The day of his manicure, the chef was in the mood to shop. He and his two handlers, a marketing manager from Cheng’s candle company named Anna Bediones and the restaurant group’s operations head, Kamen Sun, strolled in the direction of Bloor Street’s Mink Mile. Saito was happy to be out. As Cheng later told me, Saito’s real job isn’t sushi chef. “You know what this guy’s profession is? His profession is to make girlfriends,” he said, laughing. “Number-one profession, girlfriend. Hobby is sushi.” As two women walked by, he stopped in his tracks, not three feet away, and loudly offered the appraisal, “Ooooooh, looks is very good!”
“I always, ‘Oh you are very beautiful,’ ” he told me.
One of Saito’s customers took a bite of fatty bluefin tuna and whispered, “Oh my god.” Saito cheerfully bellowed, “OMG!”
At the Hazelton Hotel, we stopped so he could say hello to one of the doorwomen, whom the chef introduced as “my girlfriend.” They spoke in Japanese for a while. Though I couldn’t understand what they were saying, it seemed the chef was inviting her to the restaurant. That’s when I heard him say the words “dry orgasm.”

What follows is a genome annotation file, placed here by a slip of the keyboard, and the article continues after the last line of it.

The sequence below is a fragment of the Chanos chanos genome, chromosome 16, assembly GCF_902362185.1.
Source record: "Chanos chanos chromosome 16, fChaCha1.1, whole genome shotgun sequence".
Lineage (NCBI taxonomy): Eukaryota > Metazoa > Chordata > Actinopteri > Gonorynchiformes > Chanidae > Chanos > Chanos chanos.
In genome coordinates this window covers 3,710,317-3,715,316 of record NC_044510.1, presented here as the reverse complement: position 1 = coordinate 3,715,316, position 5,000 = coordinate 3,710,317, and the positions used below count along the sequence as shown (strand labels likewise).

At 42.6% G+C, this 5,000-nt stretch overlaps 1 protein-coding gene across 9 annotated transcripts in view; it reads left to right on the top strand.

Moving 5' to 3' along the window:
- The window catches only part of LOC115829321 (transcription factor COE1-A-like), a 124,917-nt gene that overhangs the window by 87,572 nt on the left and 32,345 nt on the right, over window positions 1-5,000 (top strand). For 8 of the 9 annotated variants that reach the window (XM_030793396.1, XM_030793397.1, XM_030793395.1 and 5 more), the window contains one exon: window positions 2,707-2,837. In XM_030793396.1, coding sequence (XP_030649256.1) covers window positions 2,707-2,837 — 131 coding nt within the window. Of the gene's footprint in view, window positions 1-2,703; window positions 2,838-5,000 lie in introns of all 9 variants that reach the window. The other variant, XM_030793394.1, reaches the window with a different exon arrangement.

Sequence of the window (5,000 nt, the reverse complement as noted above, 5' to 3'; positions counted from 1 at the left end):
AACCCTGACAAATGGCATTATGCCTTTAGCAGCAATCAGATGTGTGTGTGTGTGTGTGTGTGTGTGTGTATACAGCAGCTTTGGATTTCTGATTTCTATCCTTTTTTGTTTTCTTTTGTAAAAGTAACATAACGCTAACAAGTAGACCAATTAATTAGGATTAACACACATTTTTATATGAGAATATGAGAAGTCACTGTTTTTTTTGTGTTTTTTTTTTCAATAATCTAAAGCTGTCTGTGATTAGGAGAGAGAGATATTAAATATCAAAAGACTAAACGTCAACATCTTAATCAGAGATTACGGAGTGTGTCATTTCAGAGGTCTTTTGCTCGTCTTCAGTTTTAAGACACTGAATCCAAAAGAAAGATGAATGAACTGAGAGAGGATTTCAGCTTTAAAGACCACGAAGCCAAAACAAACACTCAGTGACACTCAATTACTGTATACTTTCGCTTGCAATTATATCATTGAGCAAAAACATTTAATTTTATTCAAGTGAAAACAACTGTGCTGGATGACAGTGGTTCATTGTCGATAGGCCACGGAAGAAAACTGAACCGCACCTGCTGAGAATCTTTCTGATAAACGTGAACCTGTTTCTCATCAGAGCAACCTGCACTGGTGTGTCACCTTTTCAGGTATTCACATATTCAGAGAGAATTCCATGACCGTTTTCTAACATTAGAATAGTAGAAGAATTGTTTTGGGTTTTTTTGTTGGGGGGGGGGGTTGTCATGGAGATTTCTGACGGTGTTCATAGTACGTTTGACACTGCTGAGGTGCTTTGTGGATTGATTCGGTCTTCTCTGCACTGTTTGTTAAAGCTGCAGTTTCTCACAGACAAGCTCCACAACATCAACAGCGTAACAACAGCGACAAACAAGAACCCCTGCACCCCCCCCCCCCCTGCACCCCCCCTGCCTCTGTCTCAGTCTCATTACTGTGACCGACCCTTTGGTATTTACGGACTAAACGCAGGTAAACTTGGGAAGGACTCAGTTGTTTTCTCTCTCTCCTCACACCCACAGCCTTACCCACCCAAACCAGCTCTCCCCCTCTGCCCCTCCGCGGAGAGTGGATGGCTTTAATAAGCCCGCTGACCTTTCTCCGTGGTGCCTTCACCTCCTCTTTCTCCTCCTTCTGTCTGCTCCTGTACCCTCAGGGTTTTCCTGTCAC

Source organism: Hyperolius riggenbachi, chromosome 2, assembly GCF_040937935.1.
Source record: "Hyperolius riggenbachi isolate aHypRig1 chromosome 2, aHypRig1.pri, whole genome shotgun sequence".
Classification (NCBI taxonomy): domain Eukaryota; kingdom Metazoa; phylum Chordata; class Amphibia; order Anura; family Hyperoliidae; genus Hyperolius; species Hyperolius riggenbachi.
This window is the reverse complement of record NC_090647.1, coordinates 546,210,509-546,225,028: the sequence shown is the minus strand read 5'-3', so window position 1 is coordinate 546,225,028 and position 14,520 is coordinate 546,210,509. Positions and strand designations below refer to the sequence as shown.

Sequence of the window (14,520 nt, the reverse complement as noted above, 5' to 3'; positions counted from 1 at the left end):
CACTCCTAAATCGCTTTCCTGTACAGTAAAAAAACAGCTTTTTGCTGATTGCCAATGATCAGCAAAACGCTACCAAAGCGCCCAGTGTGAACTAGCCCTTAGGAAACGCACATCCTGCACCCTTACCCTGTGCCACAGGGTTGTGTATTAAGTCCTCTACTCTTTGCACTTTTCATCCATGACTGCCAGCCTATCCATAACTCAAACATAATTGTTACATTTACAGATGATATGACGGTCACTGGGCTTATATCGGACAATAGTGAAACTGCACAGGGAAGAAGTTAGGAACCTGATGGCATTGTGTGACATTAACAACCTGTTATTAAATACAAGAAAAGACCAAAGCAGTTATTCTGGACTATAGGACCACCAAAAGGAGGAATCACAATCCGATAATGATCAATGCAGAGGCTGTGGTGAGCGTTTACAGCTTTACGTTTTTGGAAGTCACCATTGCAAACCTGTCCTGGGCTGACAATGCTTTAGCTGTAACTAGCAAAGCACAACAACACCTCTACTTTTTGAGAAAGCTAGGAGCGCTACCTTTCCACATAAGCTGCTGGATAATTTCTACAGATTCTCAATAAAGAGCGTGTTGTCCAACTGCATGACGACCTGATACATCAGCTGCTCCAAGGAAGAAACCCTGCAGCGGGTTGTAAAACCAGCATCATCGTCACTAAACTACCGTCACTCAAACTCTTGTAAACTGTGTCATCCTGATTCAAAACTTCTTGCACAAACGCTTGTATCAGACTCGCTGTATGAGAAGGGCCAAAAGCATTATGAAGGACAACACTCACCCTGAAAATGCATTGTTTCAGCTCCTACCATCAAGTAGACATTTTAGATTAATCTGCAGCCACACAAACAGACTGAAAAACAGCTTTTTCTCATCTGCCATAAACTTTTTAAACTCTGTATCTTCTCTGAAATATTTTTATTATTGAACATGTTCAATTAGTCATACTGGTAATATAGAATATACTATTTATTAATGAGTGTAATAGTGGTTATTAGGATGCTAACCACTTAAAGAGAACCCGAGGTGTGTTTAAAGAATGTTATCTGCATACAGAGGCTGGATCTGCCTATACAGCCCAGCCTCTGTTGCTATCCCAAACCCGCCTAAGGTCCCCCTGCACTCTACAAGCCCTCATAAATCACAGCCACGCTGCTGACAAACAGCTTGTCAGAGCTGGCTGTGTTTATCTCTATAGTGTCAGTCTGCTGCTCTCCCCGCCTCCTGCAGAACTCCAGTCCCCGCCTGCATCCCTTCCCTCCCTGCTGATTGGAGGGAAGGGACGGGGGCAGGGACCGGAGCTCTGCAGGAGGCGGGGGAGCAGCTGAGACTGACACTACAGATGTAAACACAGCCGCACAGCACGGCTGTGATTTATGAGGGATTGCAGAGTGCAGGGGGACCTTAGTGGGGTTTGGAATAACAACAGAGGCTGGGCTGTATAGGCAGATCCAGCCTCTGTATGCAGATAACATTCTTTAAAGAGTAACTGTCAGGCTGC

“Oh. Okaaaaay,” she answered, slowly but cheerfully, and then we left. As another woman passed on the sidewalk, he stopped and pointed. “In Toronto, good woman!”
At the Louis Vuitton store, where he dropped $10,000 on a black leather weekend bag, an embossed-logo blazer and a pair of pants, he paused his conversation with a saleswoman to tell us, “Very good. Very good! She’s very good.” She was standing directly beside us. “Beautiful and working also. Very good!”
A few minutes later, as he was trying on some clothes, he asked her, “You have boyfriend?”
“I have husband,” she answered with a slightly nervous laugh.
“You have husband?” He sounded surprised.
“I just got married a month ago,” she said.
“Only husband, yes. One husband.”
“Why?” Saito asked. “You’re beautiful. You can make a lot of boyfriend.”
“Uh-huh,” she answered. “Because I want him to have one wife, so I have to be fair.”
To which he replied, “Maybe your husband hide?”
“Um, I don’t know, let’s trust him?”
Not once did I hear Saito’s handlers suggest he tone it down a notch—that the leering, Prada-clad Austin Powers routine might not play so well in Toronto in 2019.